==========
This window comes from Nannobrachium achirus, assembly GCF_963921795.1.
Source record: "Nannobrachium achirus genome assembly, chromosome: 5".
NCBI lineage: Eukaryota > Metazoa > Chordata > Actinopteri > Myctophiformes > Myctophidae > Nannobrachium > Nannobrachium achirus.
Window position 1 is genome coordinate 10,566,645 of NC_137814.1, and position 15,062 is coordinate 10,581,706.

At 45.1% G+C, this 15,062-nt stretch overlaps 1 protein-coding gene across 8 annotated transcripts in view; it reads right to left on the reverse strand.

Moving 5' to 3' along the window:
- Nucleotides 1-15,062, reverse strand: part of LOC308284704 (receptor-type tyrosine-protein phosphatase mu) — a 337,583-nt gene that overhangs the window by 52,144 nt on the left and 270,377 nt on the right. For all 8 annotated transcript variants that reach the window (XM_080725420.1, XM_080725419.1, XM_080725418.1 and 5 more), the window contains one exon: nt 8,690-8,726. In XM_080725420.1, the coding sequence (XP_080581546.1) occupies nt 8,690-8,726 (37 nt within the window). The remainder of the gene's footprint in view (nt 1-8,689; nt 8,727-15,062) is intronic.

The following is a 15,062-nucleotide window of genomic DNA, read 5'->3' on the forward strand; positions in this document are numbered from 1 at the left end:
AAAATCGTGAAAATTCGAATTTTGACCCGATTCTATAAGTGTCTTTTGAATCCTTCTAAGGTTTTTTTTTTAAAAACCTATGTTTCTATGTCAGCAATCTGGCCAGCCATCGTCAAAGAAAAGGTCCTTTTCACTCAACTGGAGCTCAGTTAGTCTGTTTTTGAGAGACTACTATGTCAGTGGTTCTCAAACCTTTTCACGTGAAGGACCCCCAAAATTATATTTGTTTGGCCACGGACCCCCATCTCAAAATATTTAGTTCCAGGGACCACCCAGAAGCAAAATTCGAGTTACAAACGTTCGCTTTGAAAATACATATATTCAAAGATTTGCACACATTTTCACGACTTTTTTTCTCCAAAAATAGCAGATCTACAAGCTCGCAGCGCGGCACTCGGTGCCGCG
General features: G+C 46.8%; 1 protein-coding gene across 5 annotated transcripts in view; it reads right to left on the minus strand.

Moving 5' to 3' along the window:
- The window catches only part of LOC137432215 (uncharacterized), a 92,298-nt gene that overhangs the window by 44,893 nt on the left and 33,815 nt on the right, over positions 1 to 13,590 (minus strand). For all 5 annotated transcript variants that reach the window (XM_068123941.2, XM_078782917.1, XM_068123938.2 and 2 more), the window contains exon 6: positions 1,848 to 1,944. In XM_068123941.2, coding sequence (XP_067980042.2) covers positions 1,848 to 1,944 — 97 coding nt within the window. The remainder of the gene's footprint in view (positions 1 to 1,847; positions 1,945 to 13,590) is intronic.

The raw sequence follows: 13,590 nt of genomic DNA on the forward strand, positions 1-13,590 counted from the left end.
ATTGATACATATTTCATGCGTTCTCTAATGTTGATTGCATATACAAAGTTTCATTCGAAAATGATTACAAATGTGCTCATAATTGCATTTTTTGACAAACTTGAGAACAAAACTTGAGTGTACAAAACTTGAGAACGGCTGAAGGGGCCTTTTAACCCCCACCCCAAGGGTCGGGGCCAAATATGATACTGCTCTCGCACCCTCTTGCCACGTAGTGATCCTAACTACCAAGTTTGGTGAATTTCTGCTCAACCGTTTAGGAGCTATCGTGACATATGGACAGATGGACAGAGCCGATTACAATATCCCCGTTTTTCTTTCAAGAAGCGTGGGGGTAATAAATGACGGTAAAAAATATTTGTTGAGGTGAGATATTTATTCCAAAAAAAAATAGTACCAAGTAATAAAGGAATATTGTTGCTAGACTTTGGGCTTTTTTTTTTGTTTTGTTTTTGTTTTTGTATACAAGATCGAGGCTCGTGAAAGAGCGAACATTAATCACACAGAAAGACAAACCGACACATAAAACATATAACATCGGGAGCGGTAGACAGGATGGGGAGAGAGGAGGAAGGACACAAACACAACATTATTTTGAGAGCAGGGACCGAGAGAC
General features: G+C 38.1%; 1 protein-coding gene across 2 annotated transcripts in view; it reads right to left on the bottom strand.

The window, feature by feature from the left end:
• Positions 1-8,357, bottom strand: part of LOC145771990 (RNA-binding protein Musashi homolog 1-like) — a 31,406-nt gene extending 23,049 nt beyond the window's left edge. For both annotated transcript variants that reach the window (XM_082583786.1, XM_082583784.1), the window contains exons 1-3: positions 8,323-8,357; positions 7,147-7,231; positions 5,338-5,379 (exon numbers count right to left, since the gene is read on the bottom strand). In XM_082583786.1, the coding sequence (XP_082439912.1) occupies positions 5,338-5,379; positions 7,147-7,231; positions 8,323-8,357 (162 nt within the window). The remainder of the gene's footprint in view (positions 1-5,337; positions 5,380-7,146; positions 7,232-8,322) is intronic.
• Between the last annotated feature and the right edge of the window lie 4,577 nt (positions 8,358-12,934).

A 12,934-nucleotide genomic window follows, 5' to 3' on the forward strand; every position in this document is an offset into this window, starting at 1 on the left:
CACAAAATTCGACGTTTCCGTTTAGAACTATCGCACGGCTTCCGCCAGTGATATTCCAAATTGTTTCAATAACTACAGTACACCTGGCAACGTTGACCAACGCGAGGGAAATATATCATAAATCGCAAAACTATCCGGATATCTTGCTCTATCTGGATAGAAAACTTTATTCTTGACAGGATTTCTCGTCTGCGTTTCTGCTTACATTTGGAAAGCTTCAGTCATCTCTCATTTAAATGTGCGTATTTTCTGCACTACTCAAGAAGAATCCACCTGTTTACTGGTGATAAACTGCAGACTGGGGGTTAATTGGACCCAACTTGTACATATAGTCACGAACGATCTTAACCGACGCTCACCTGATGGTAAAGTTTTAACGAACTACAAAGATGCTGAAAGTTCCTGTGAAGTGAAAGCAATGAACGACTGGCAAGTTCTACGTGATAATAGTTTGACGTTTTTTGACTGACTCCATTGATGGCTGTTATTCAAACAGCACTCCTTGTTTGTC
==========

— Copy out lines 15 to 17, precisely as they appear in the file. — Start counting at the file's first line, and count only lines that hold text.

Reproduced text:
General features: G+C 38.1%; 1 protein-coding gene across 2 annotated transcripts in view; it reads right to left on the bottom strand.

The window, feature by feature from the left end:
• Positions 1-8,357, bottom strand: part of LOC145771990 (RNA-binding protein Musashi homolog 1-like) — a 31,406-nt gene extending 23,049 nt beyond the window's left edge. For both annotated transcript variants that reach the window (XM_082583786.1, XM_082583784.1), the window contains exons 1-3: positions 8,323-8,357; positions 7,147-7,231; positions 5,338-5,379 (exon numbers count right to left, since the gene is read on the bottom strand). In XM_082583786.1, the coding sequence (XP_082439912.1) occupies positions 5,338-5,379; positions 7,147-7,231; positions 8,323-8,357 (162 nt within the window). The remainder of the gene's footprint in view (positions 1-5,337; positions 5,380-7,146; positions 7,232-8,322) is intronic.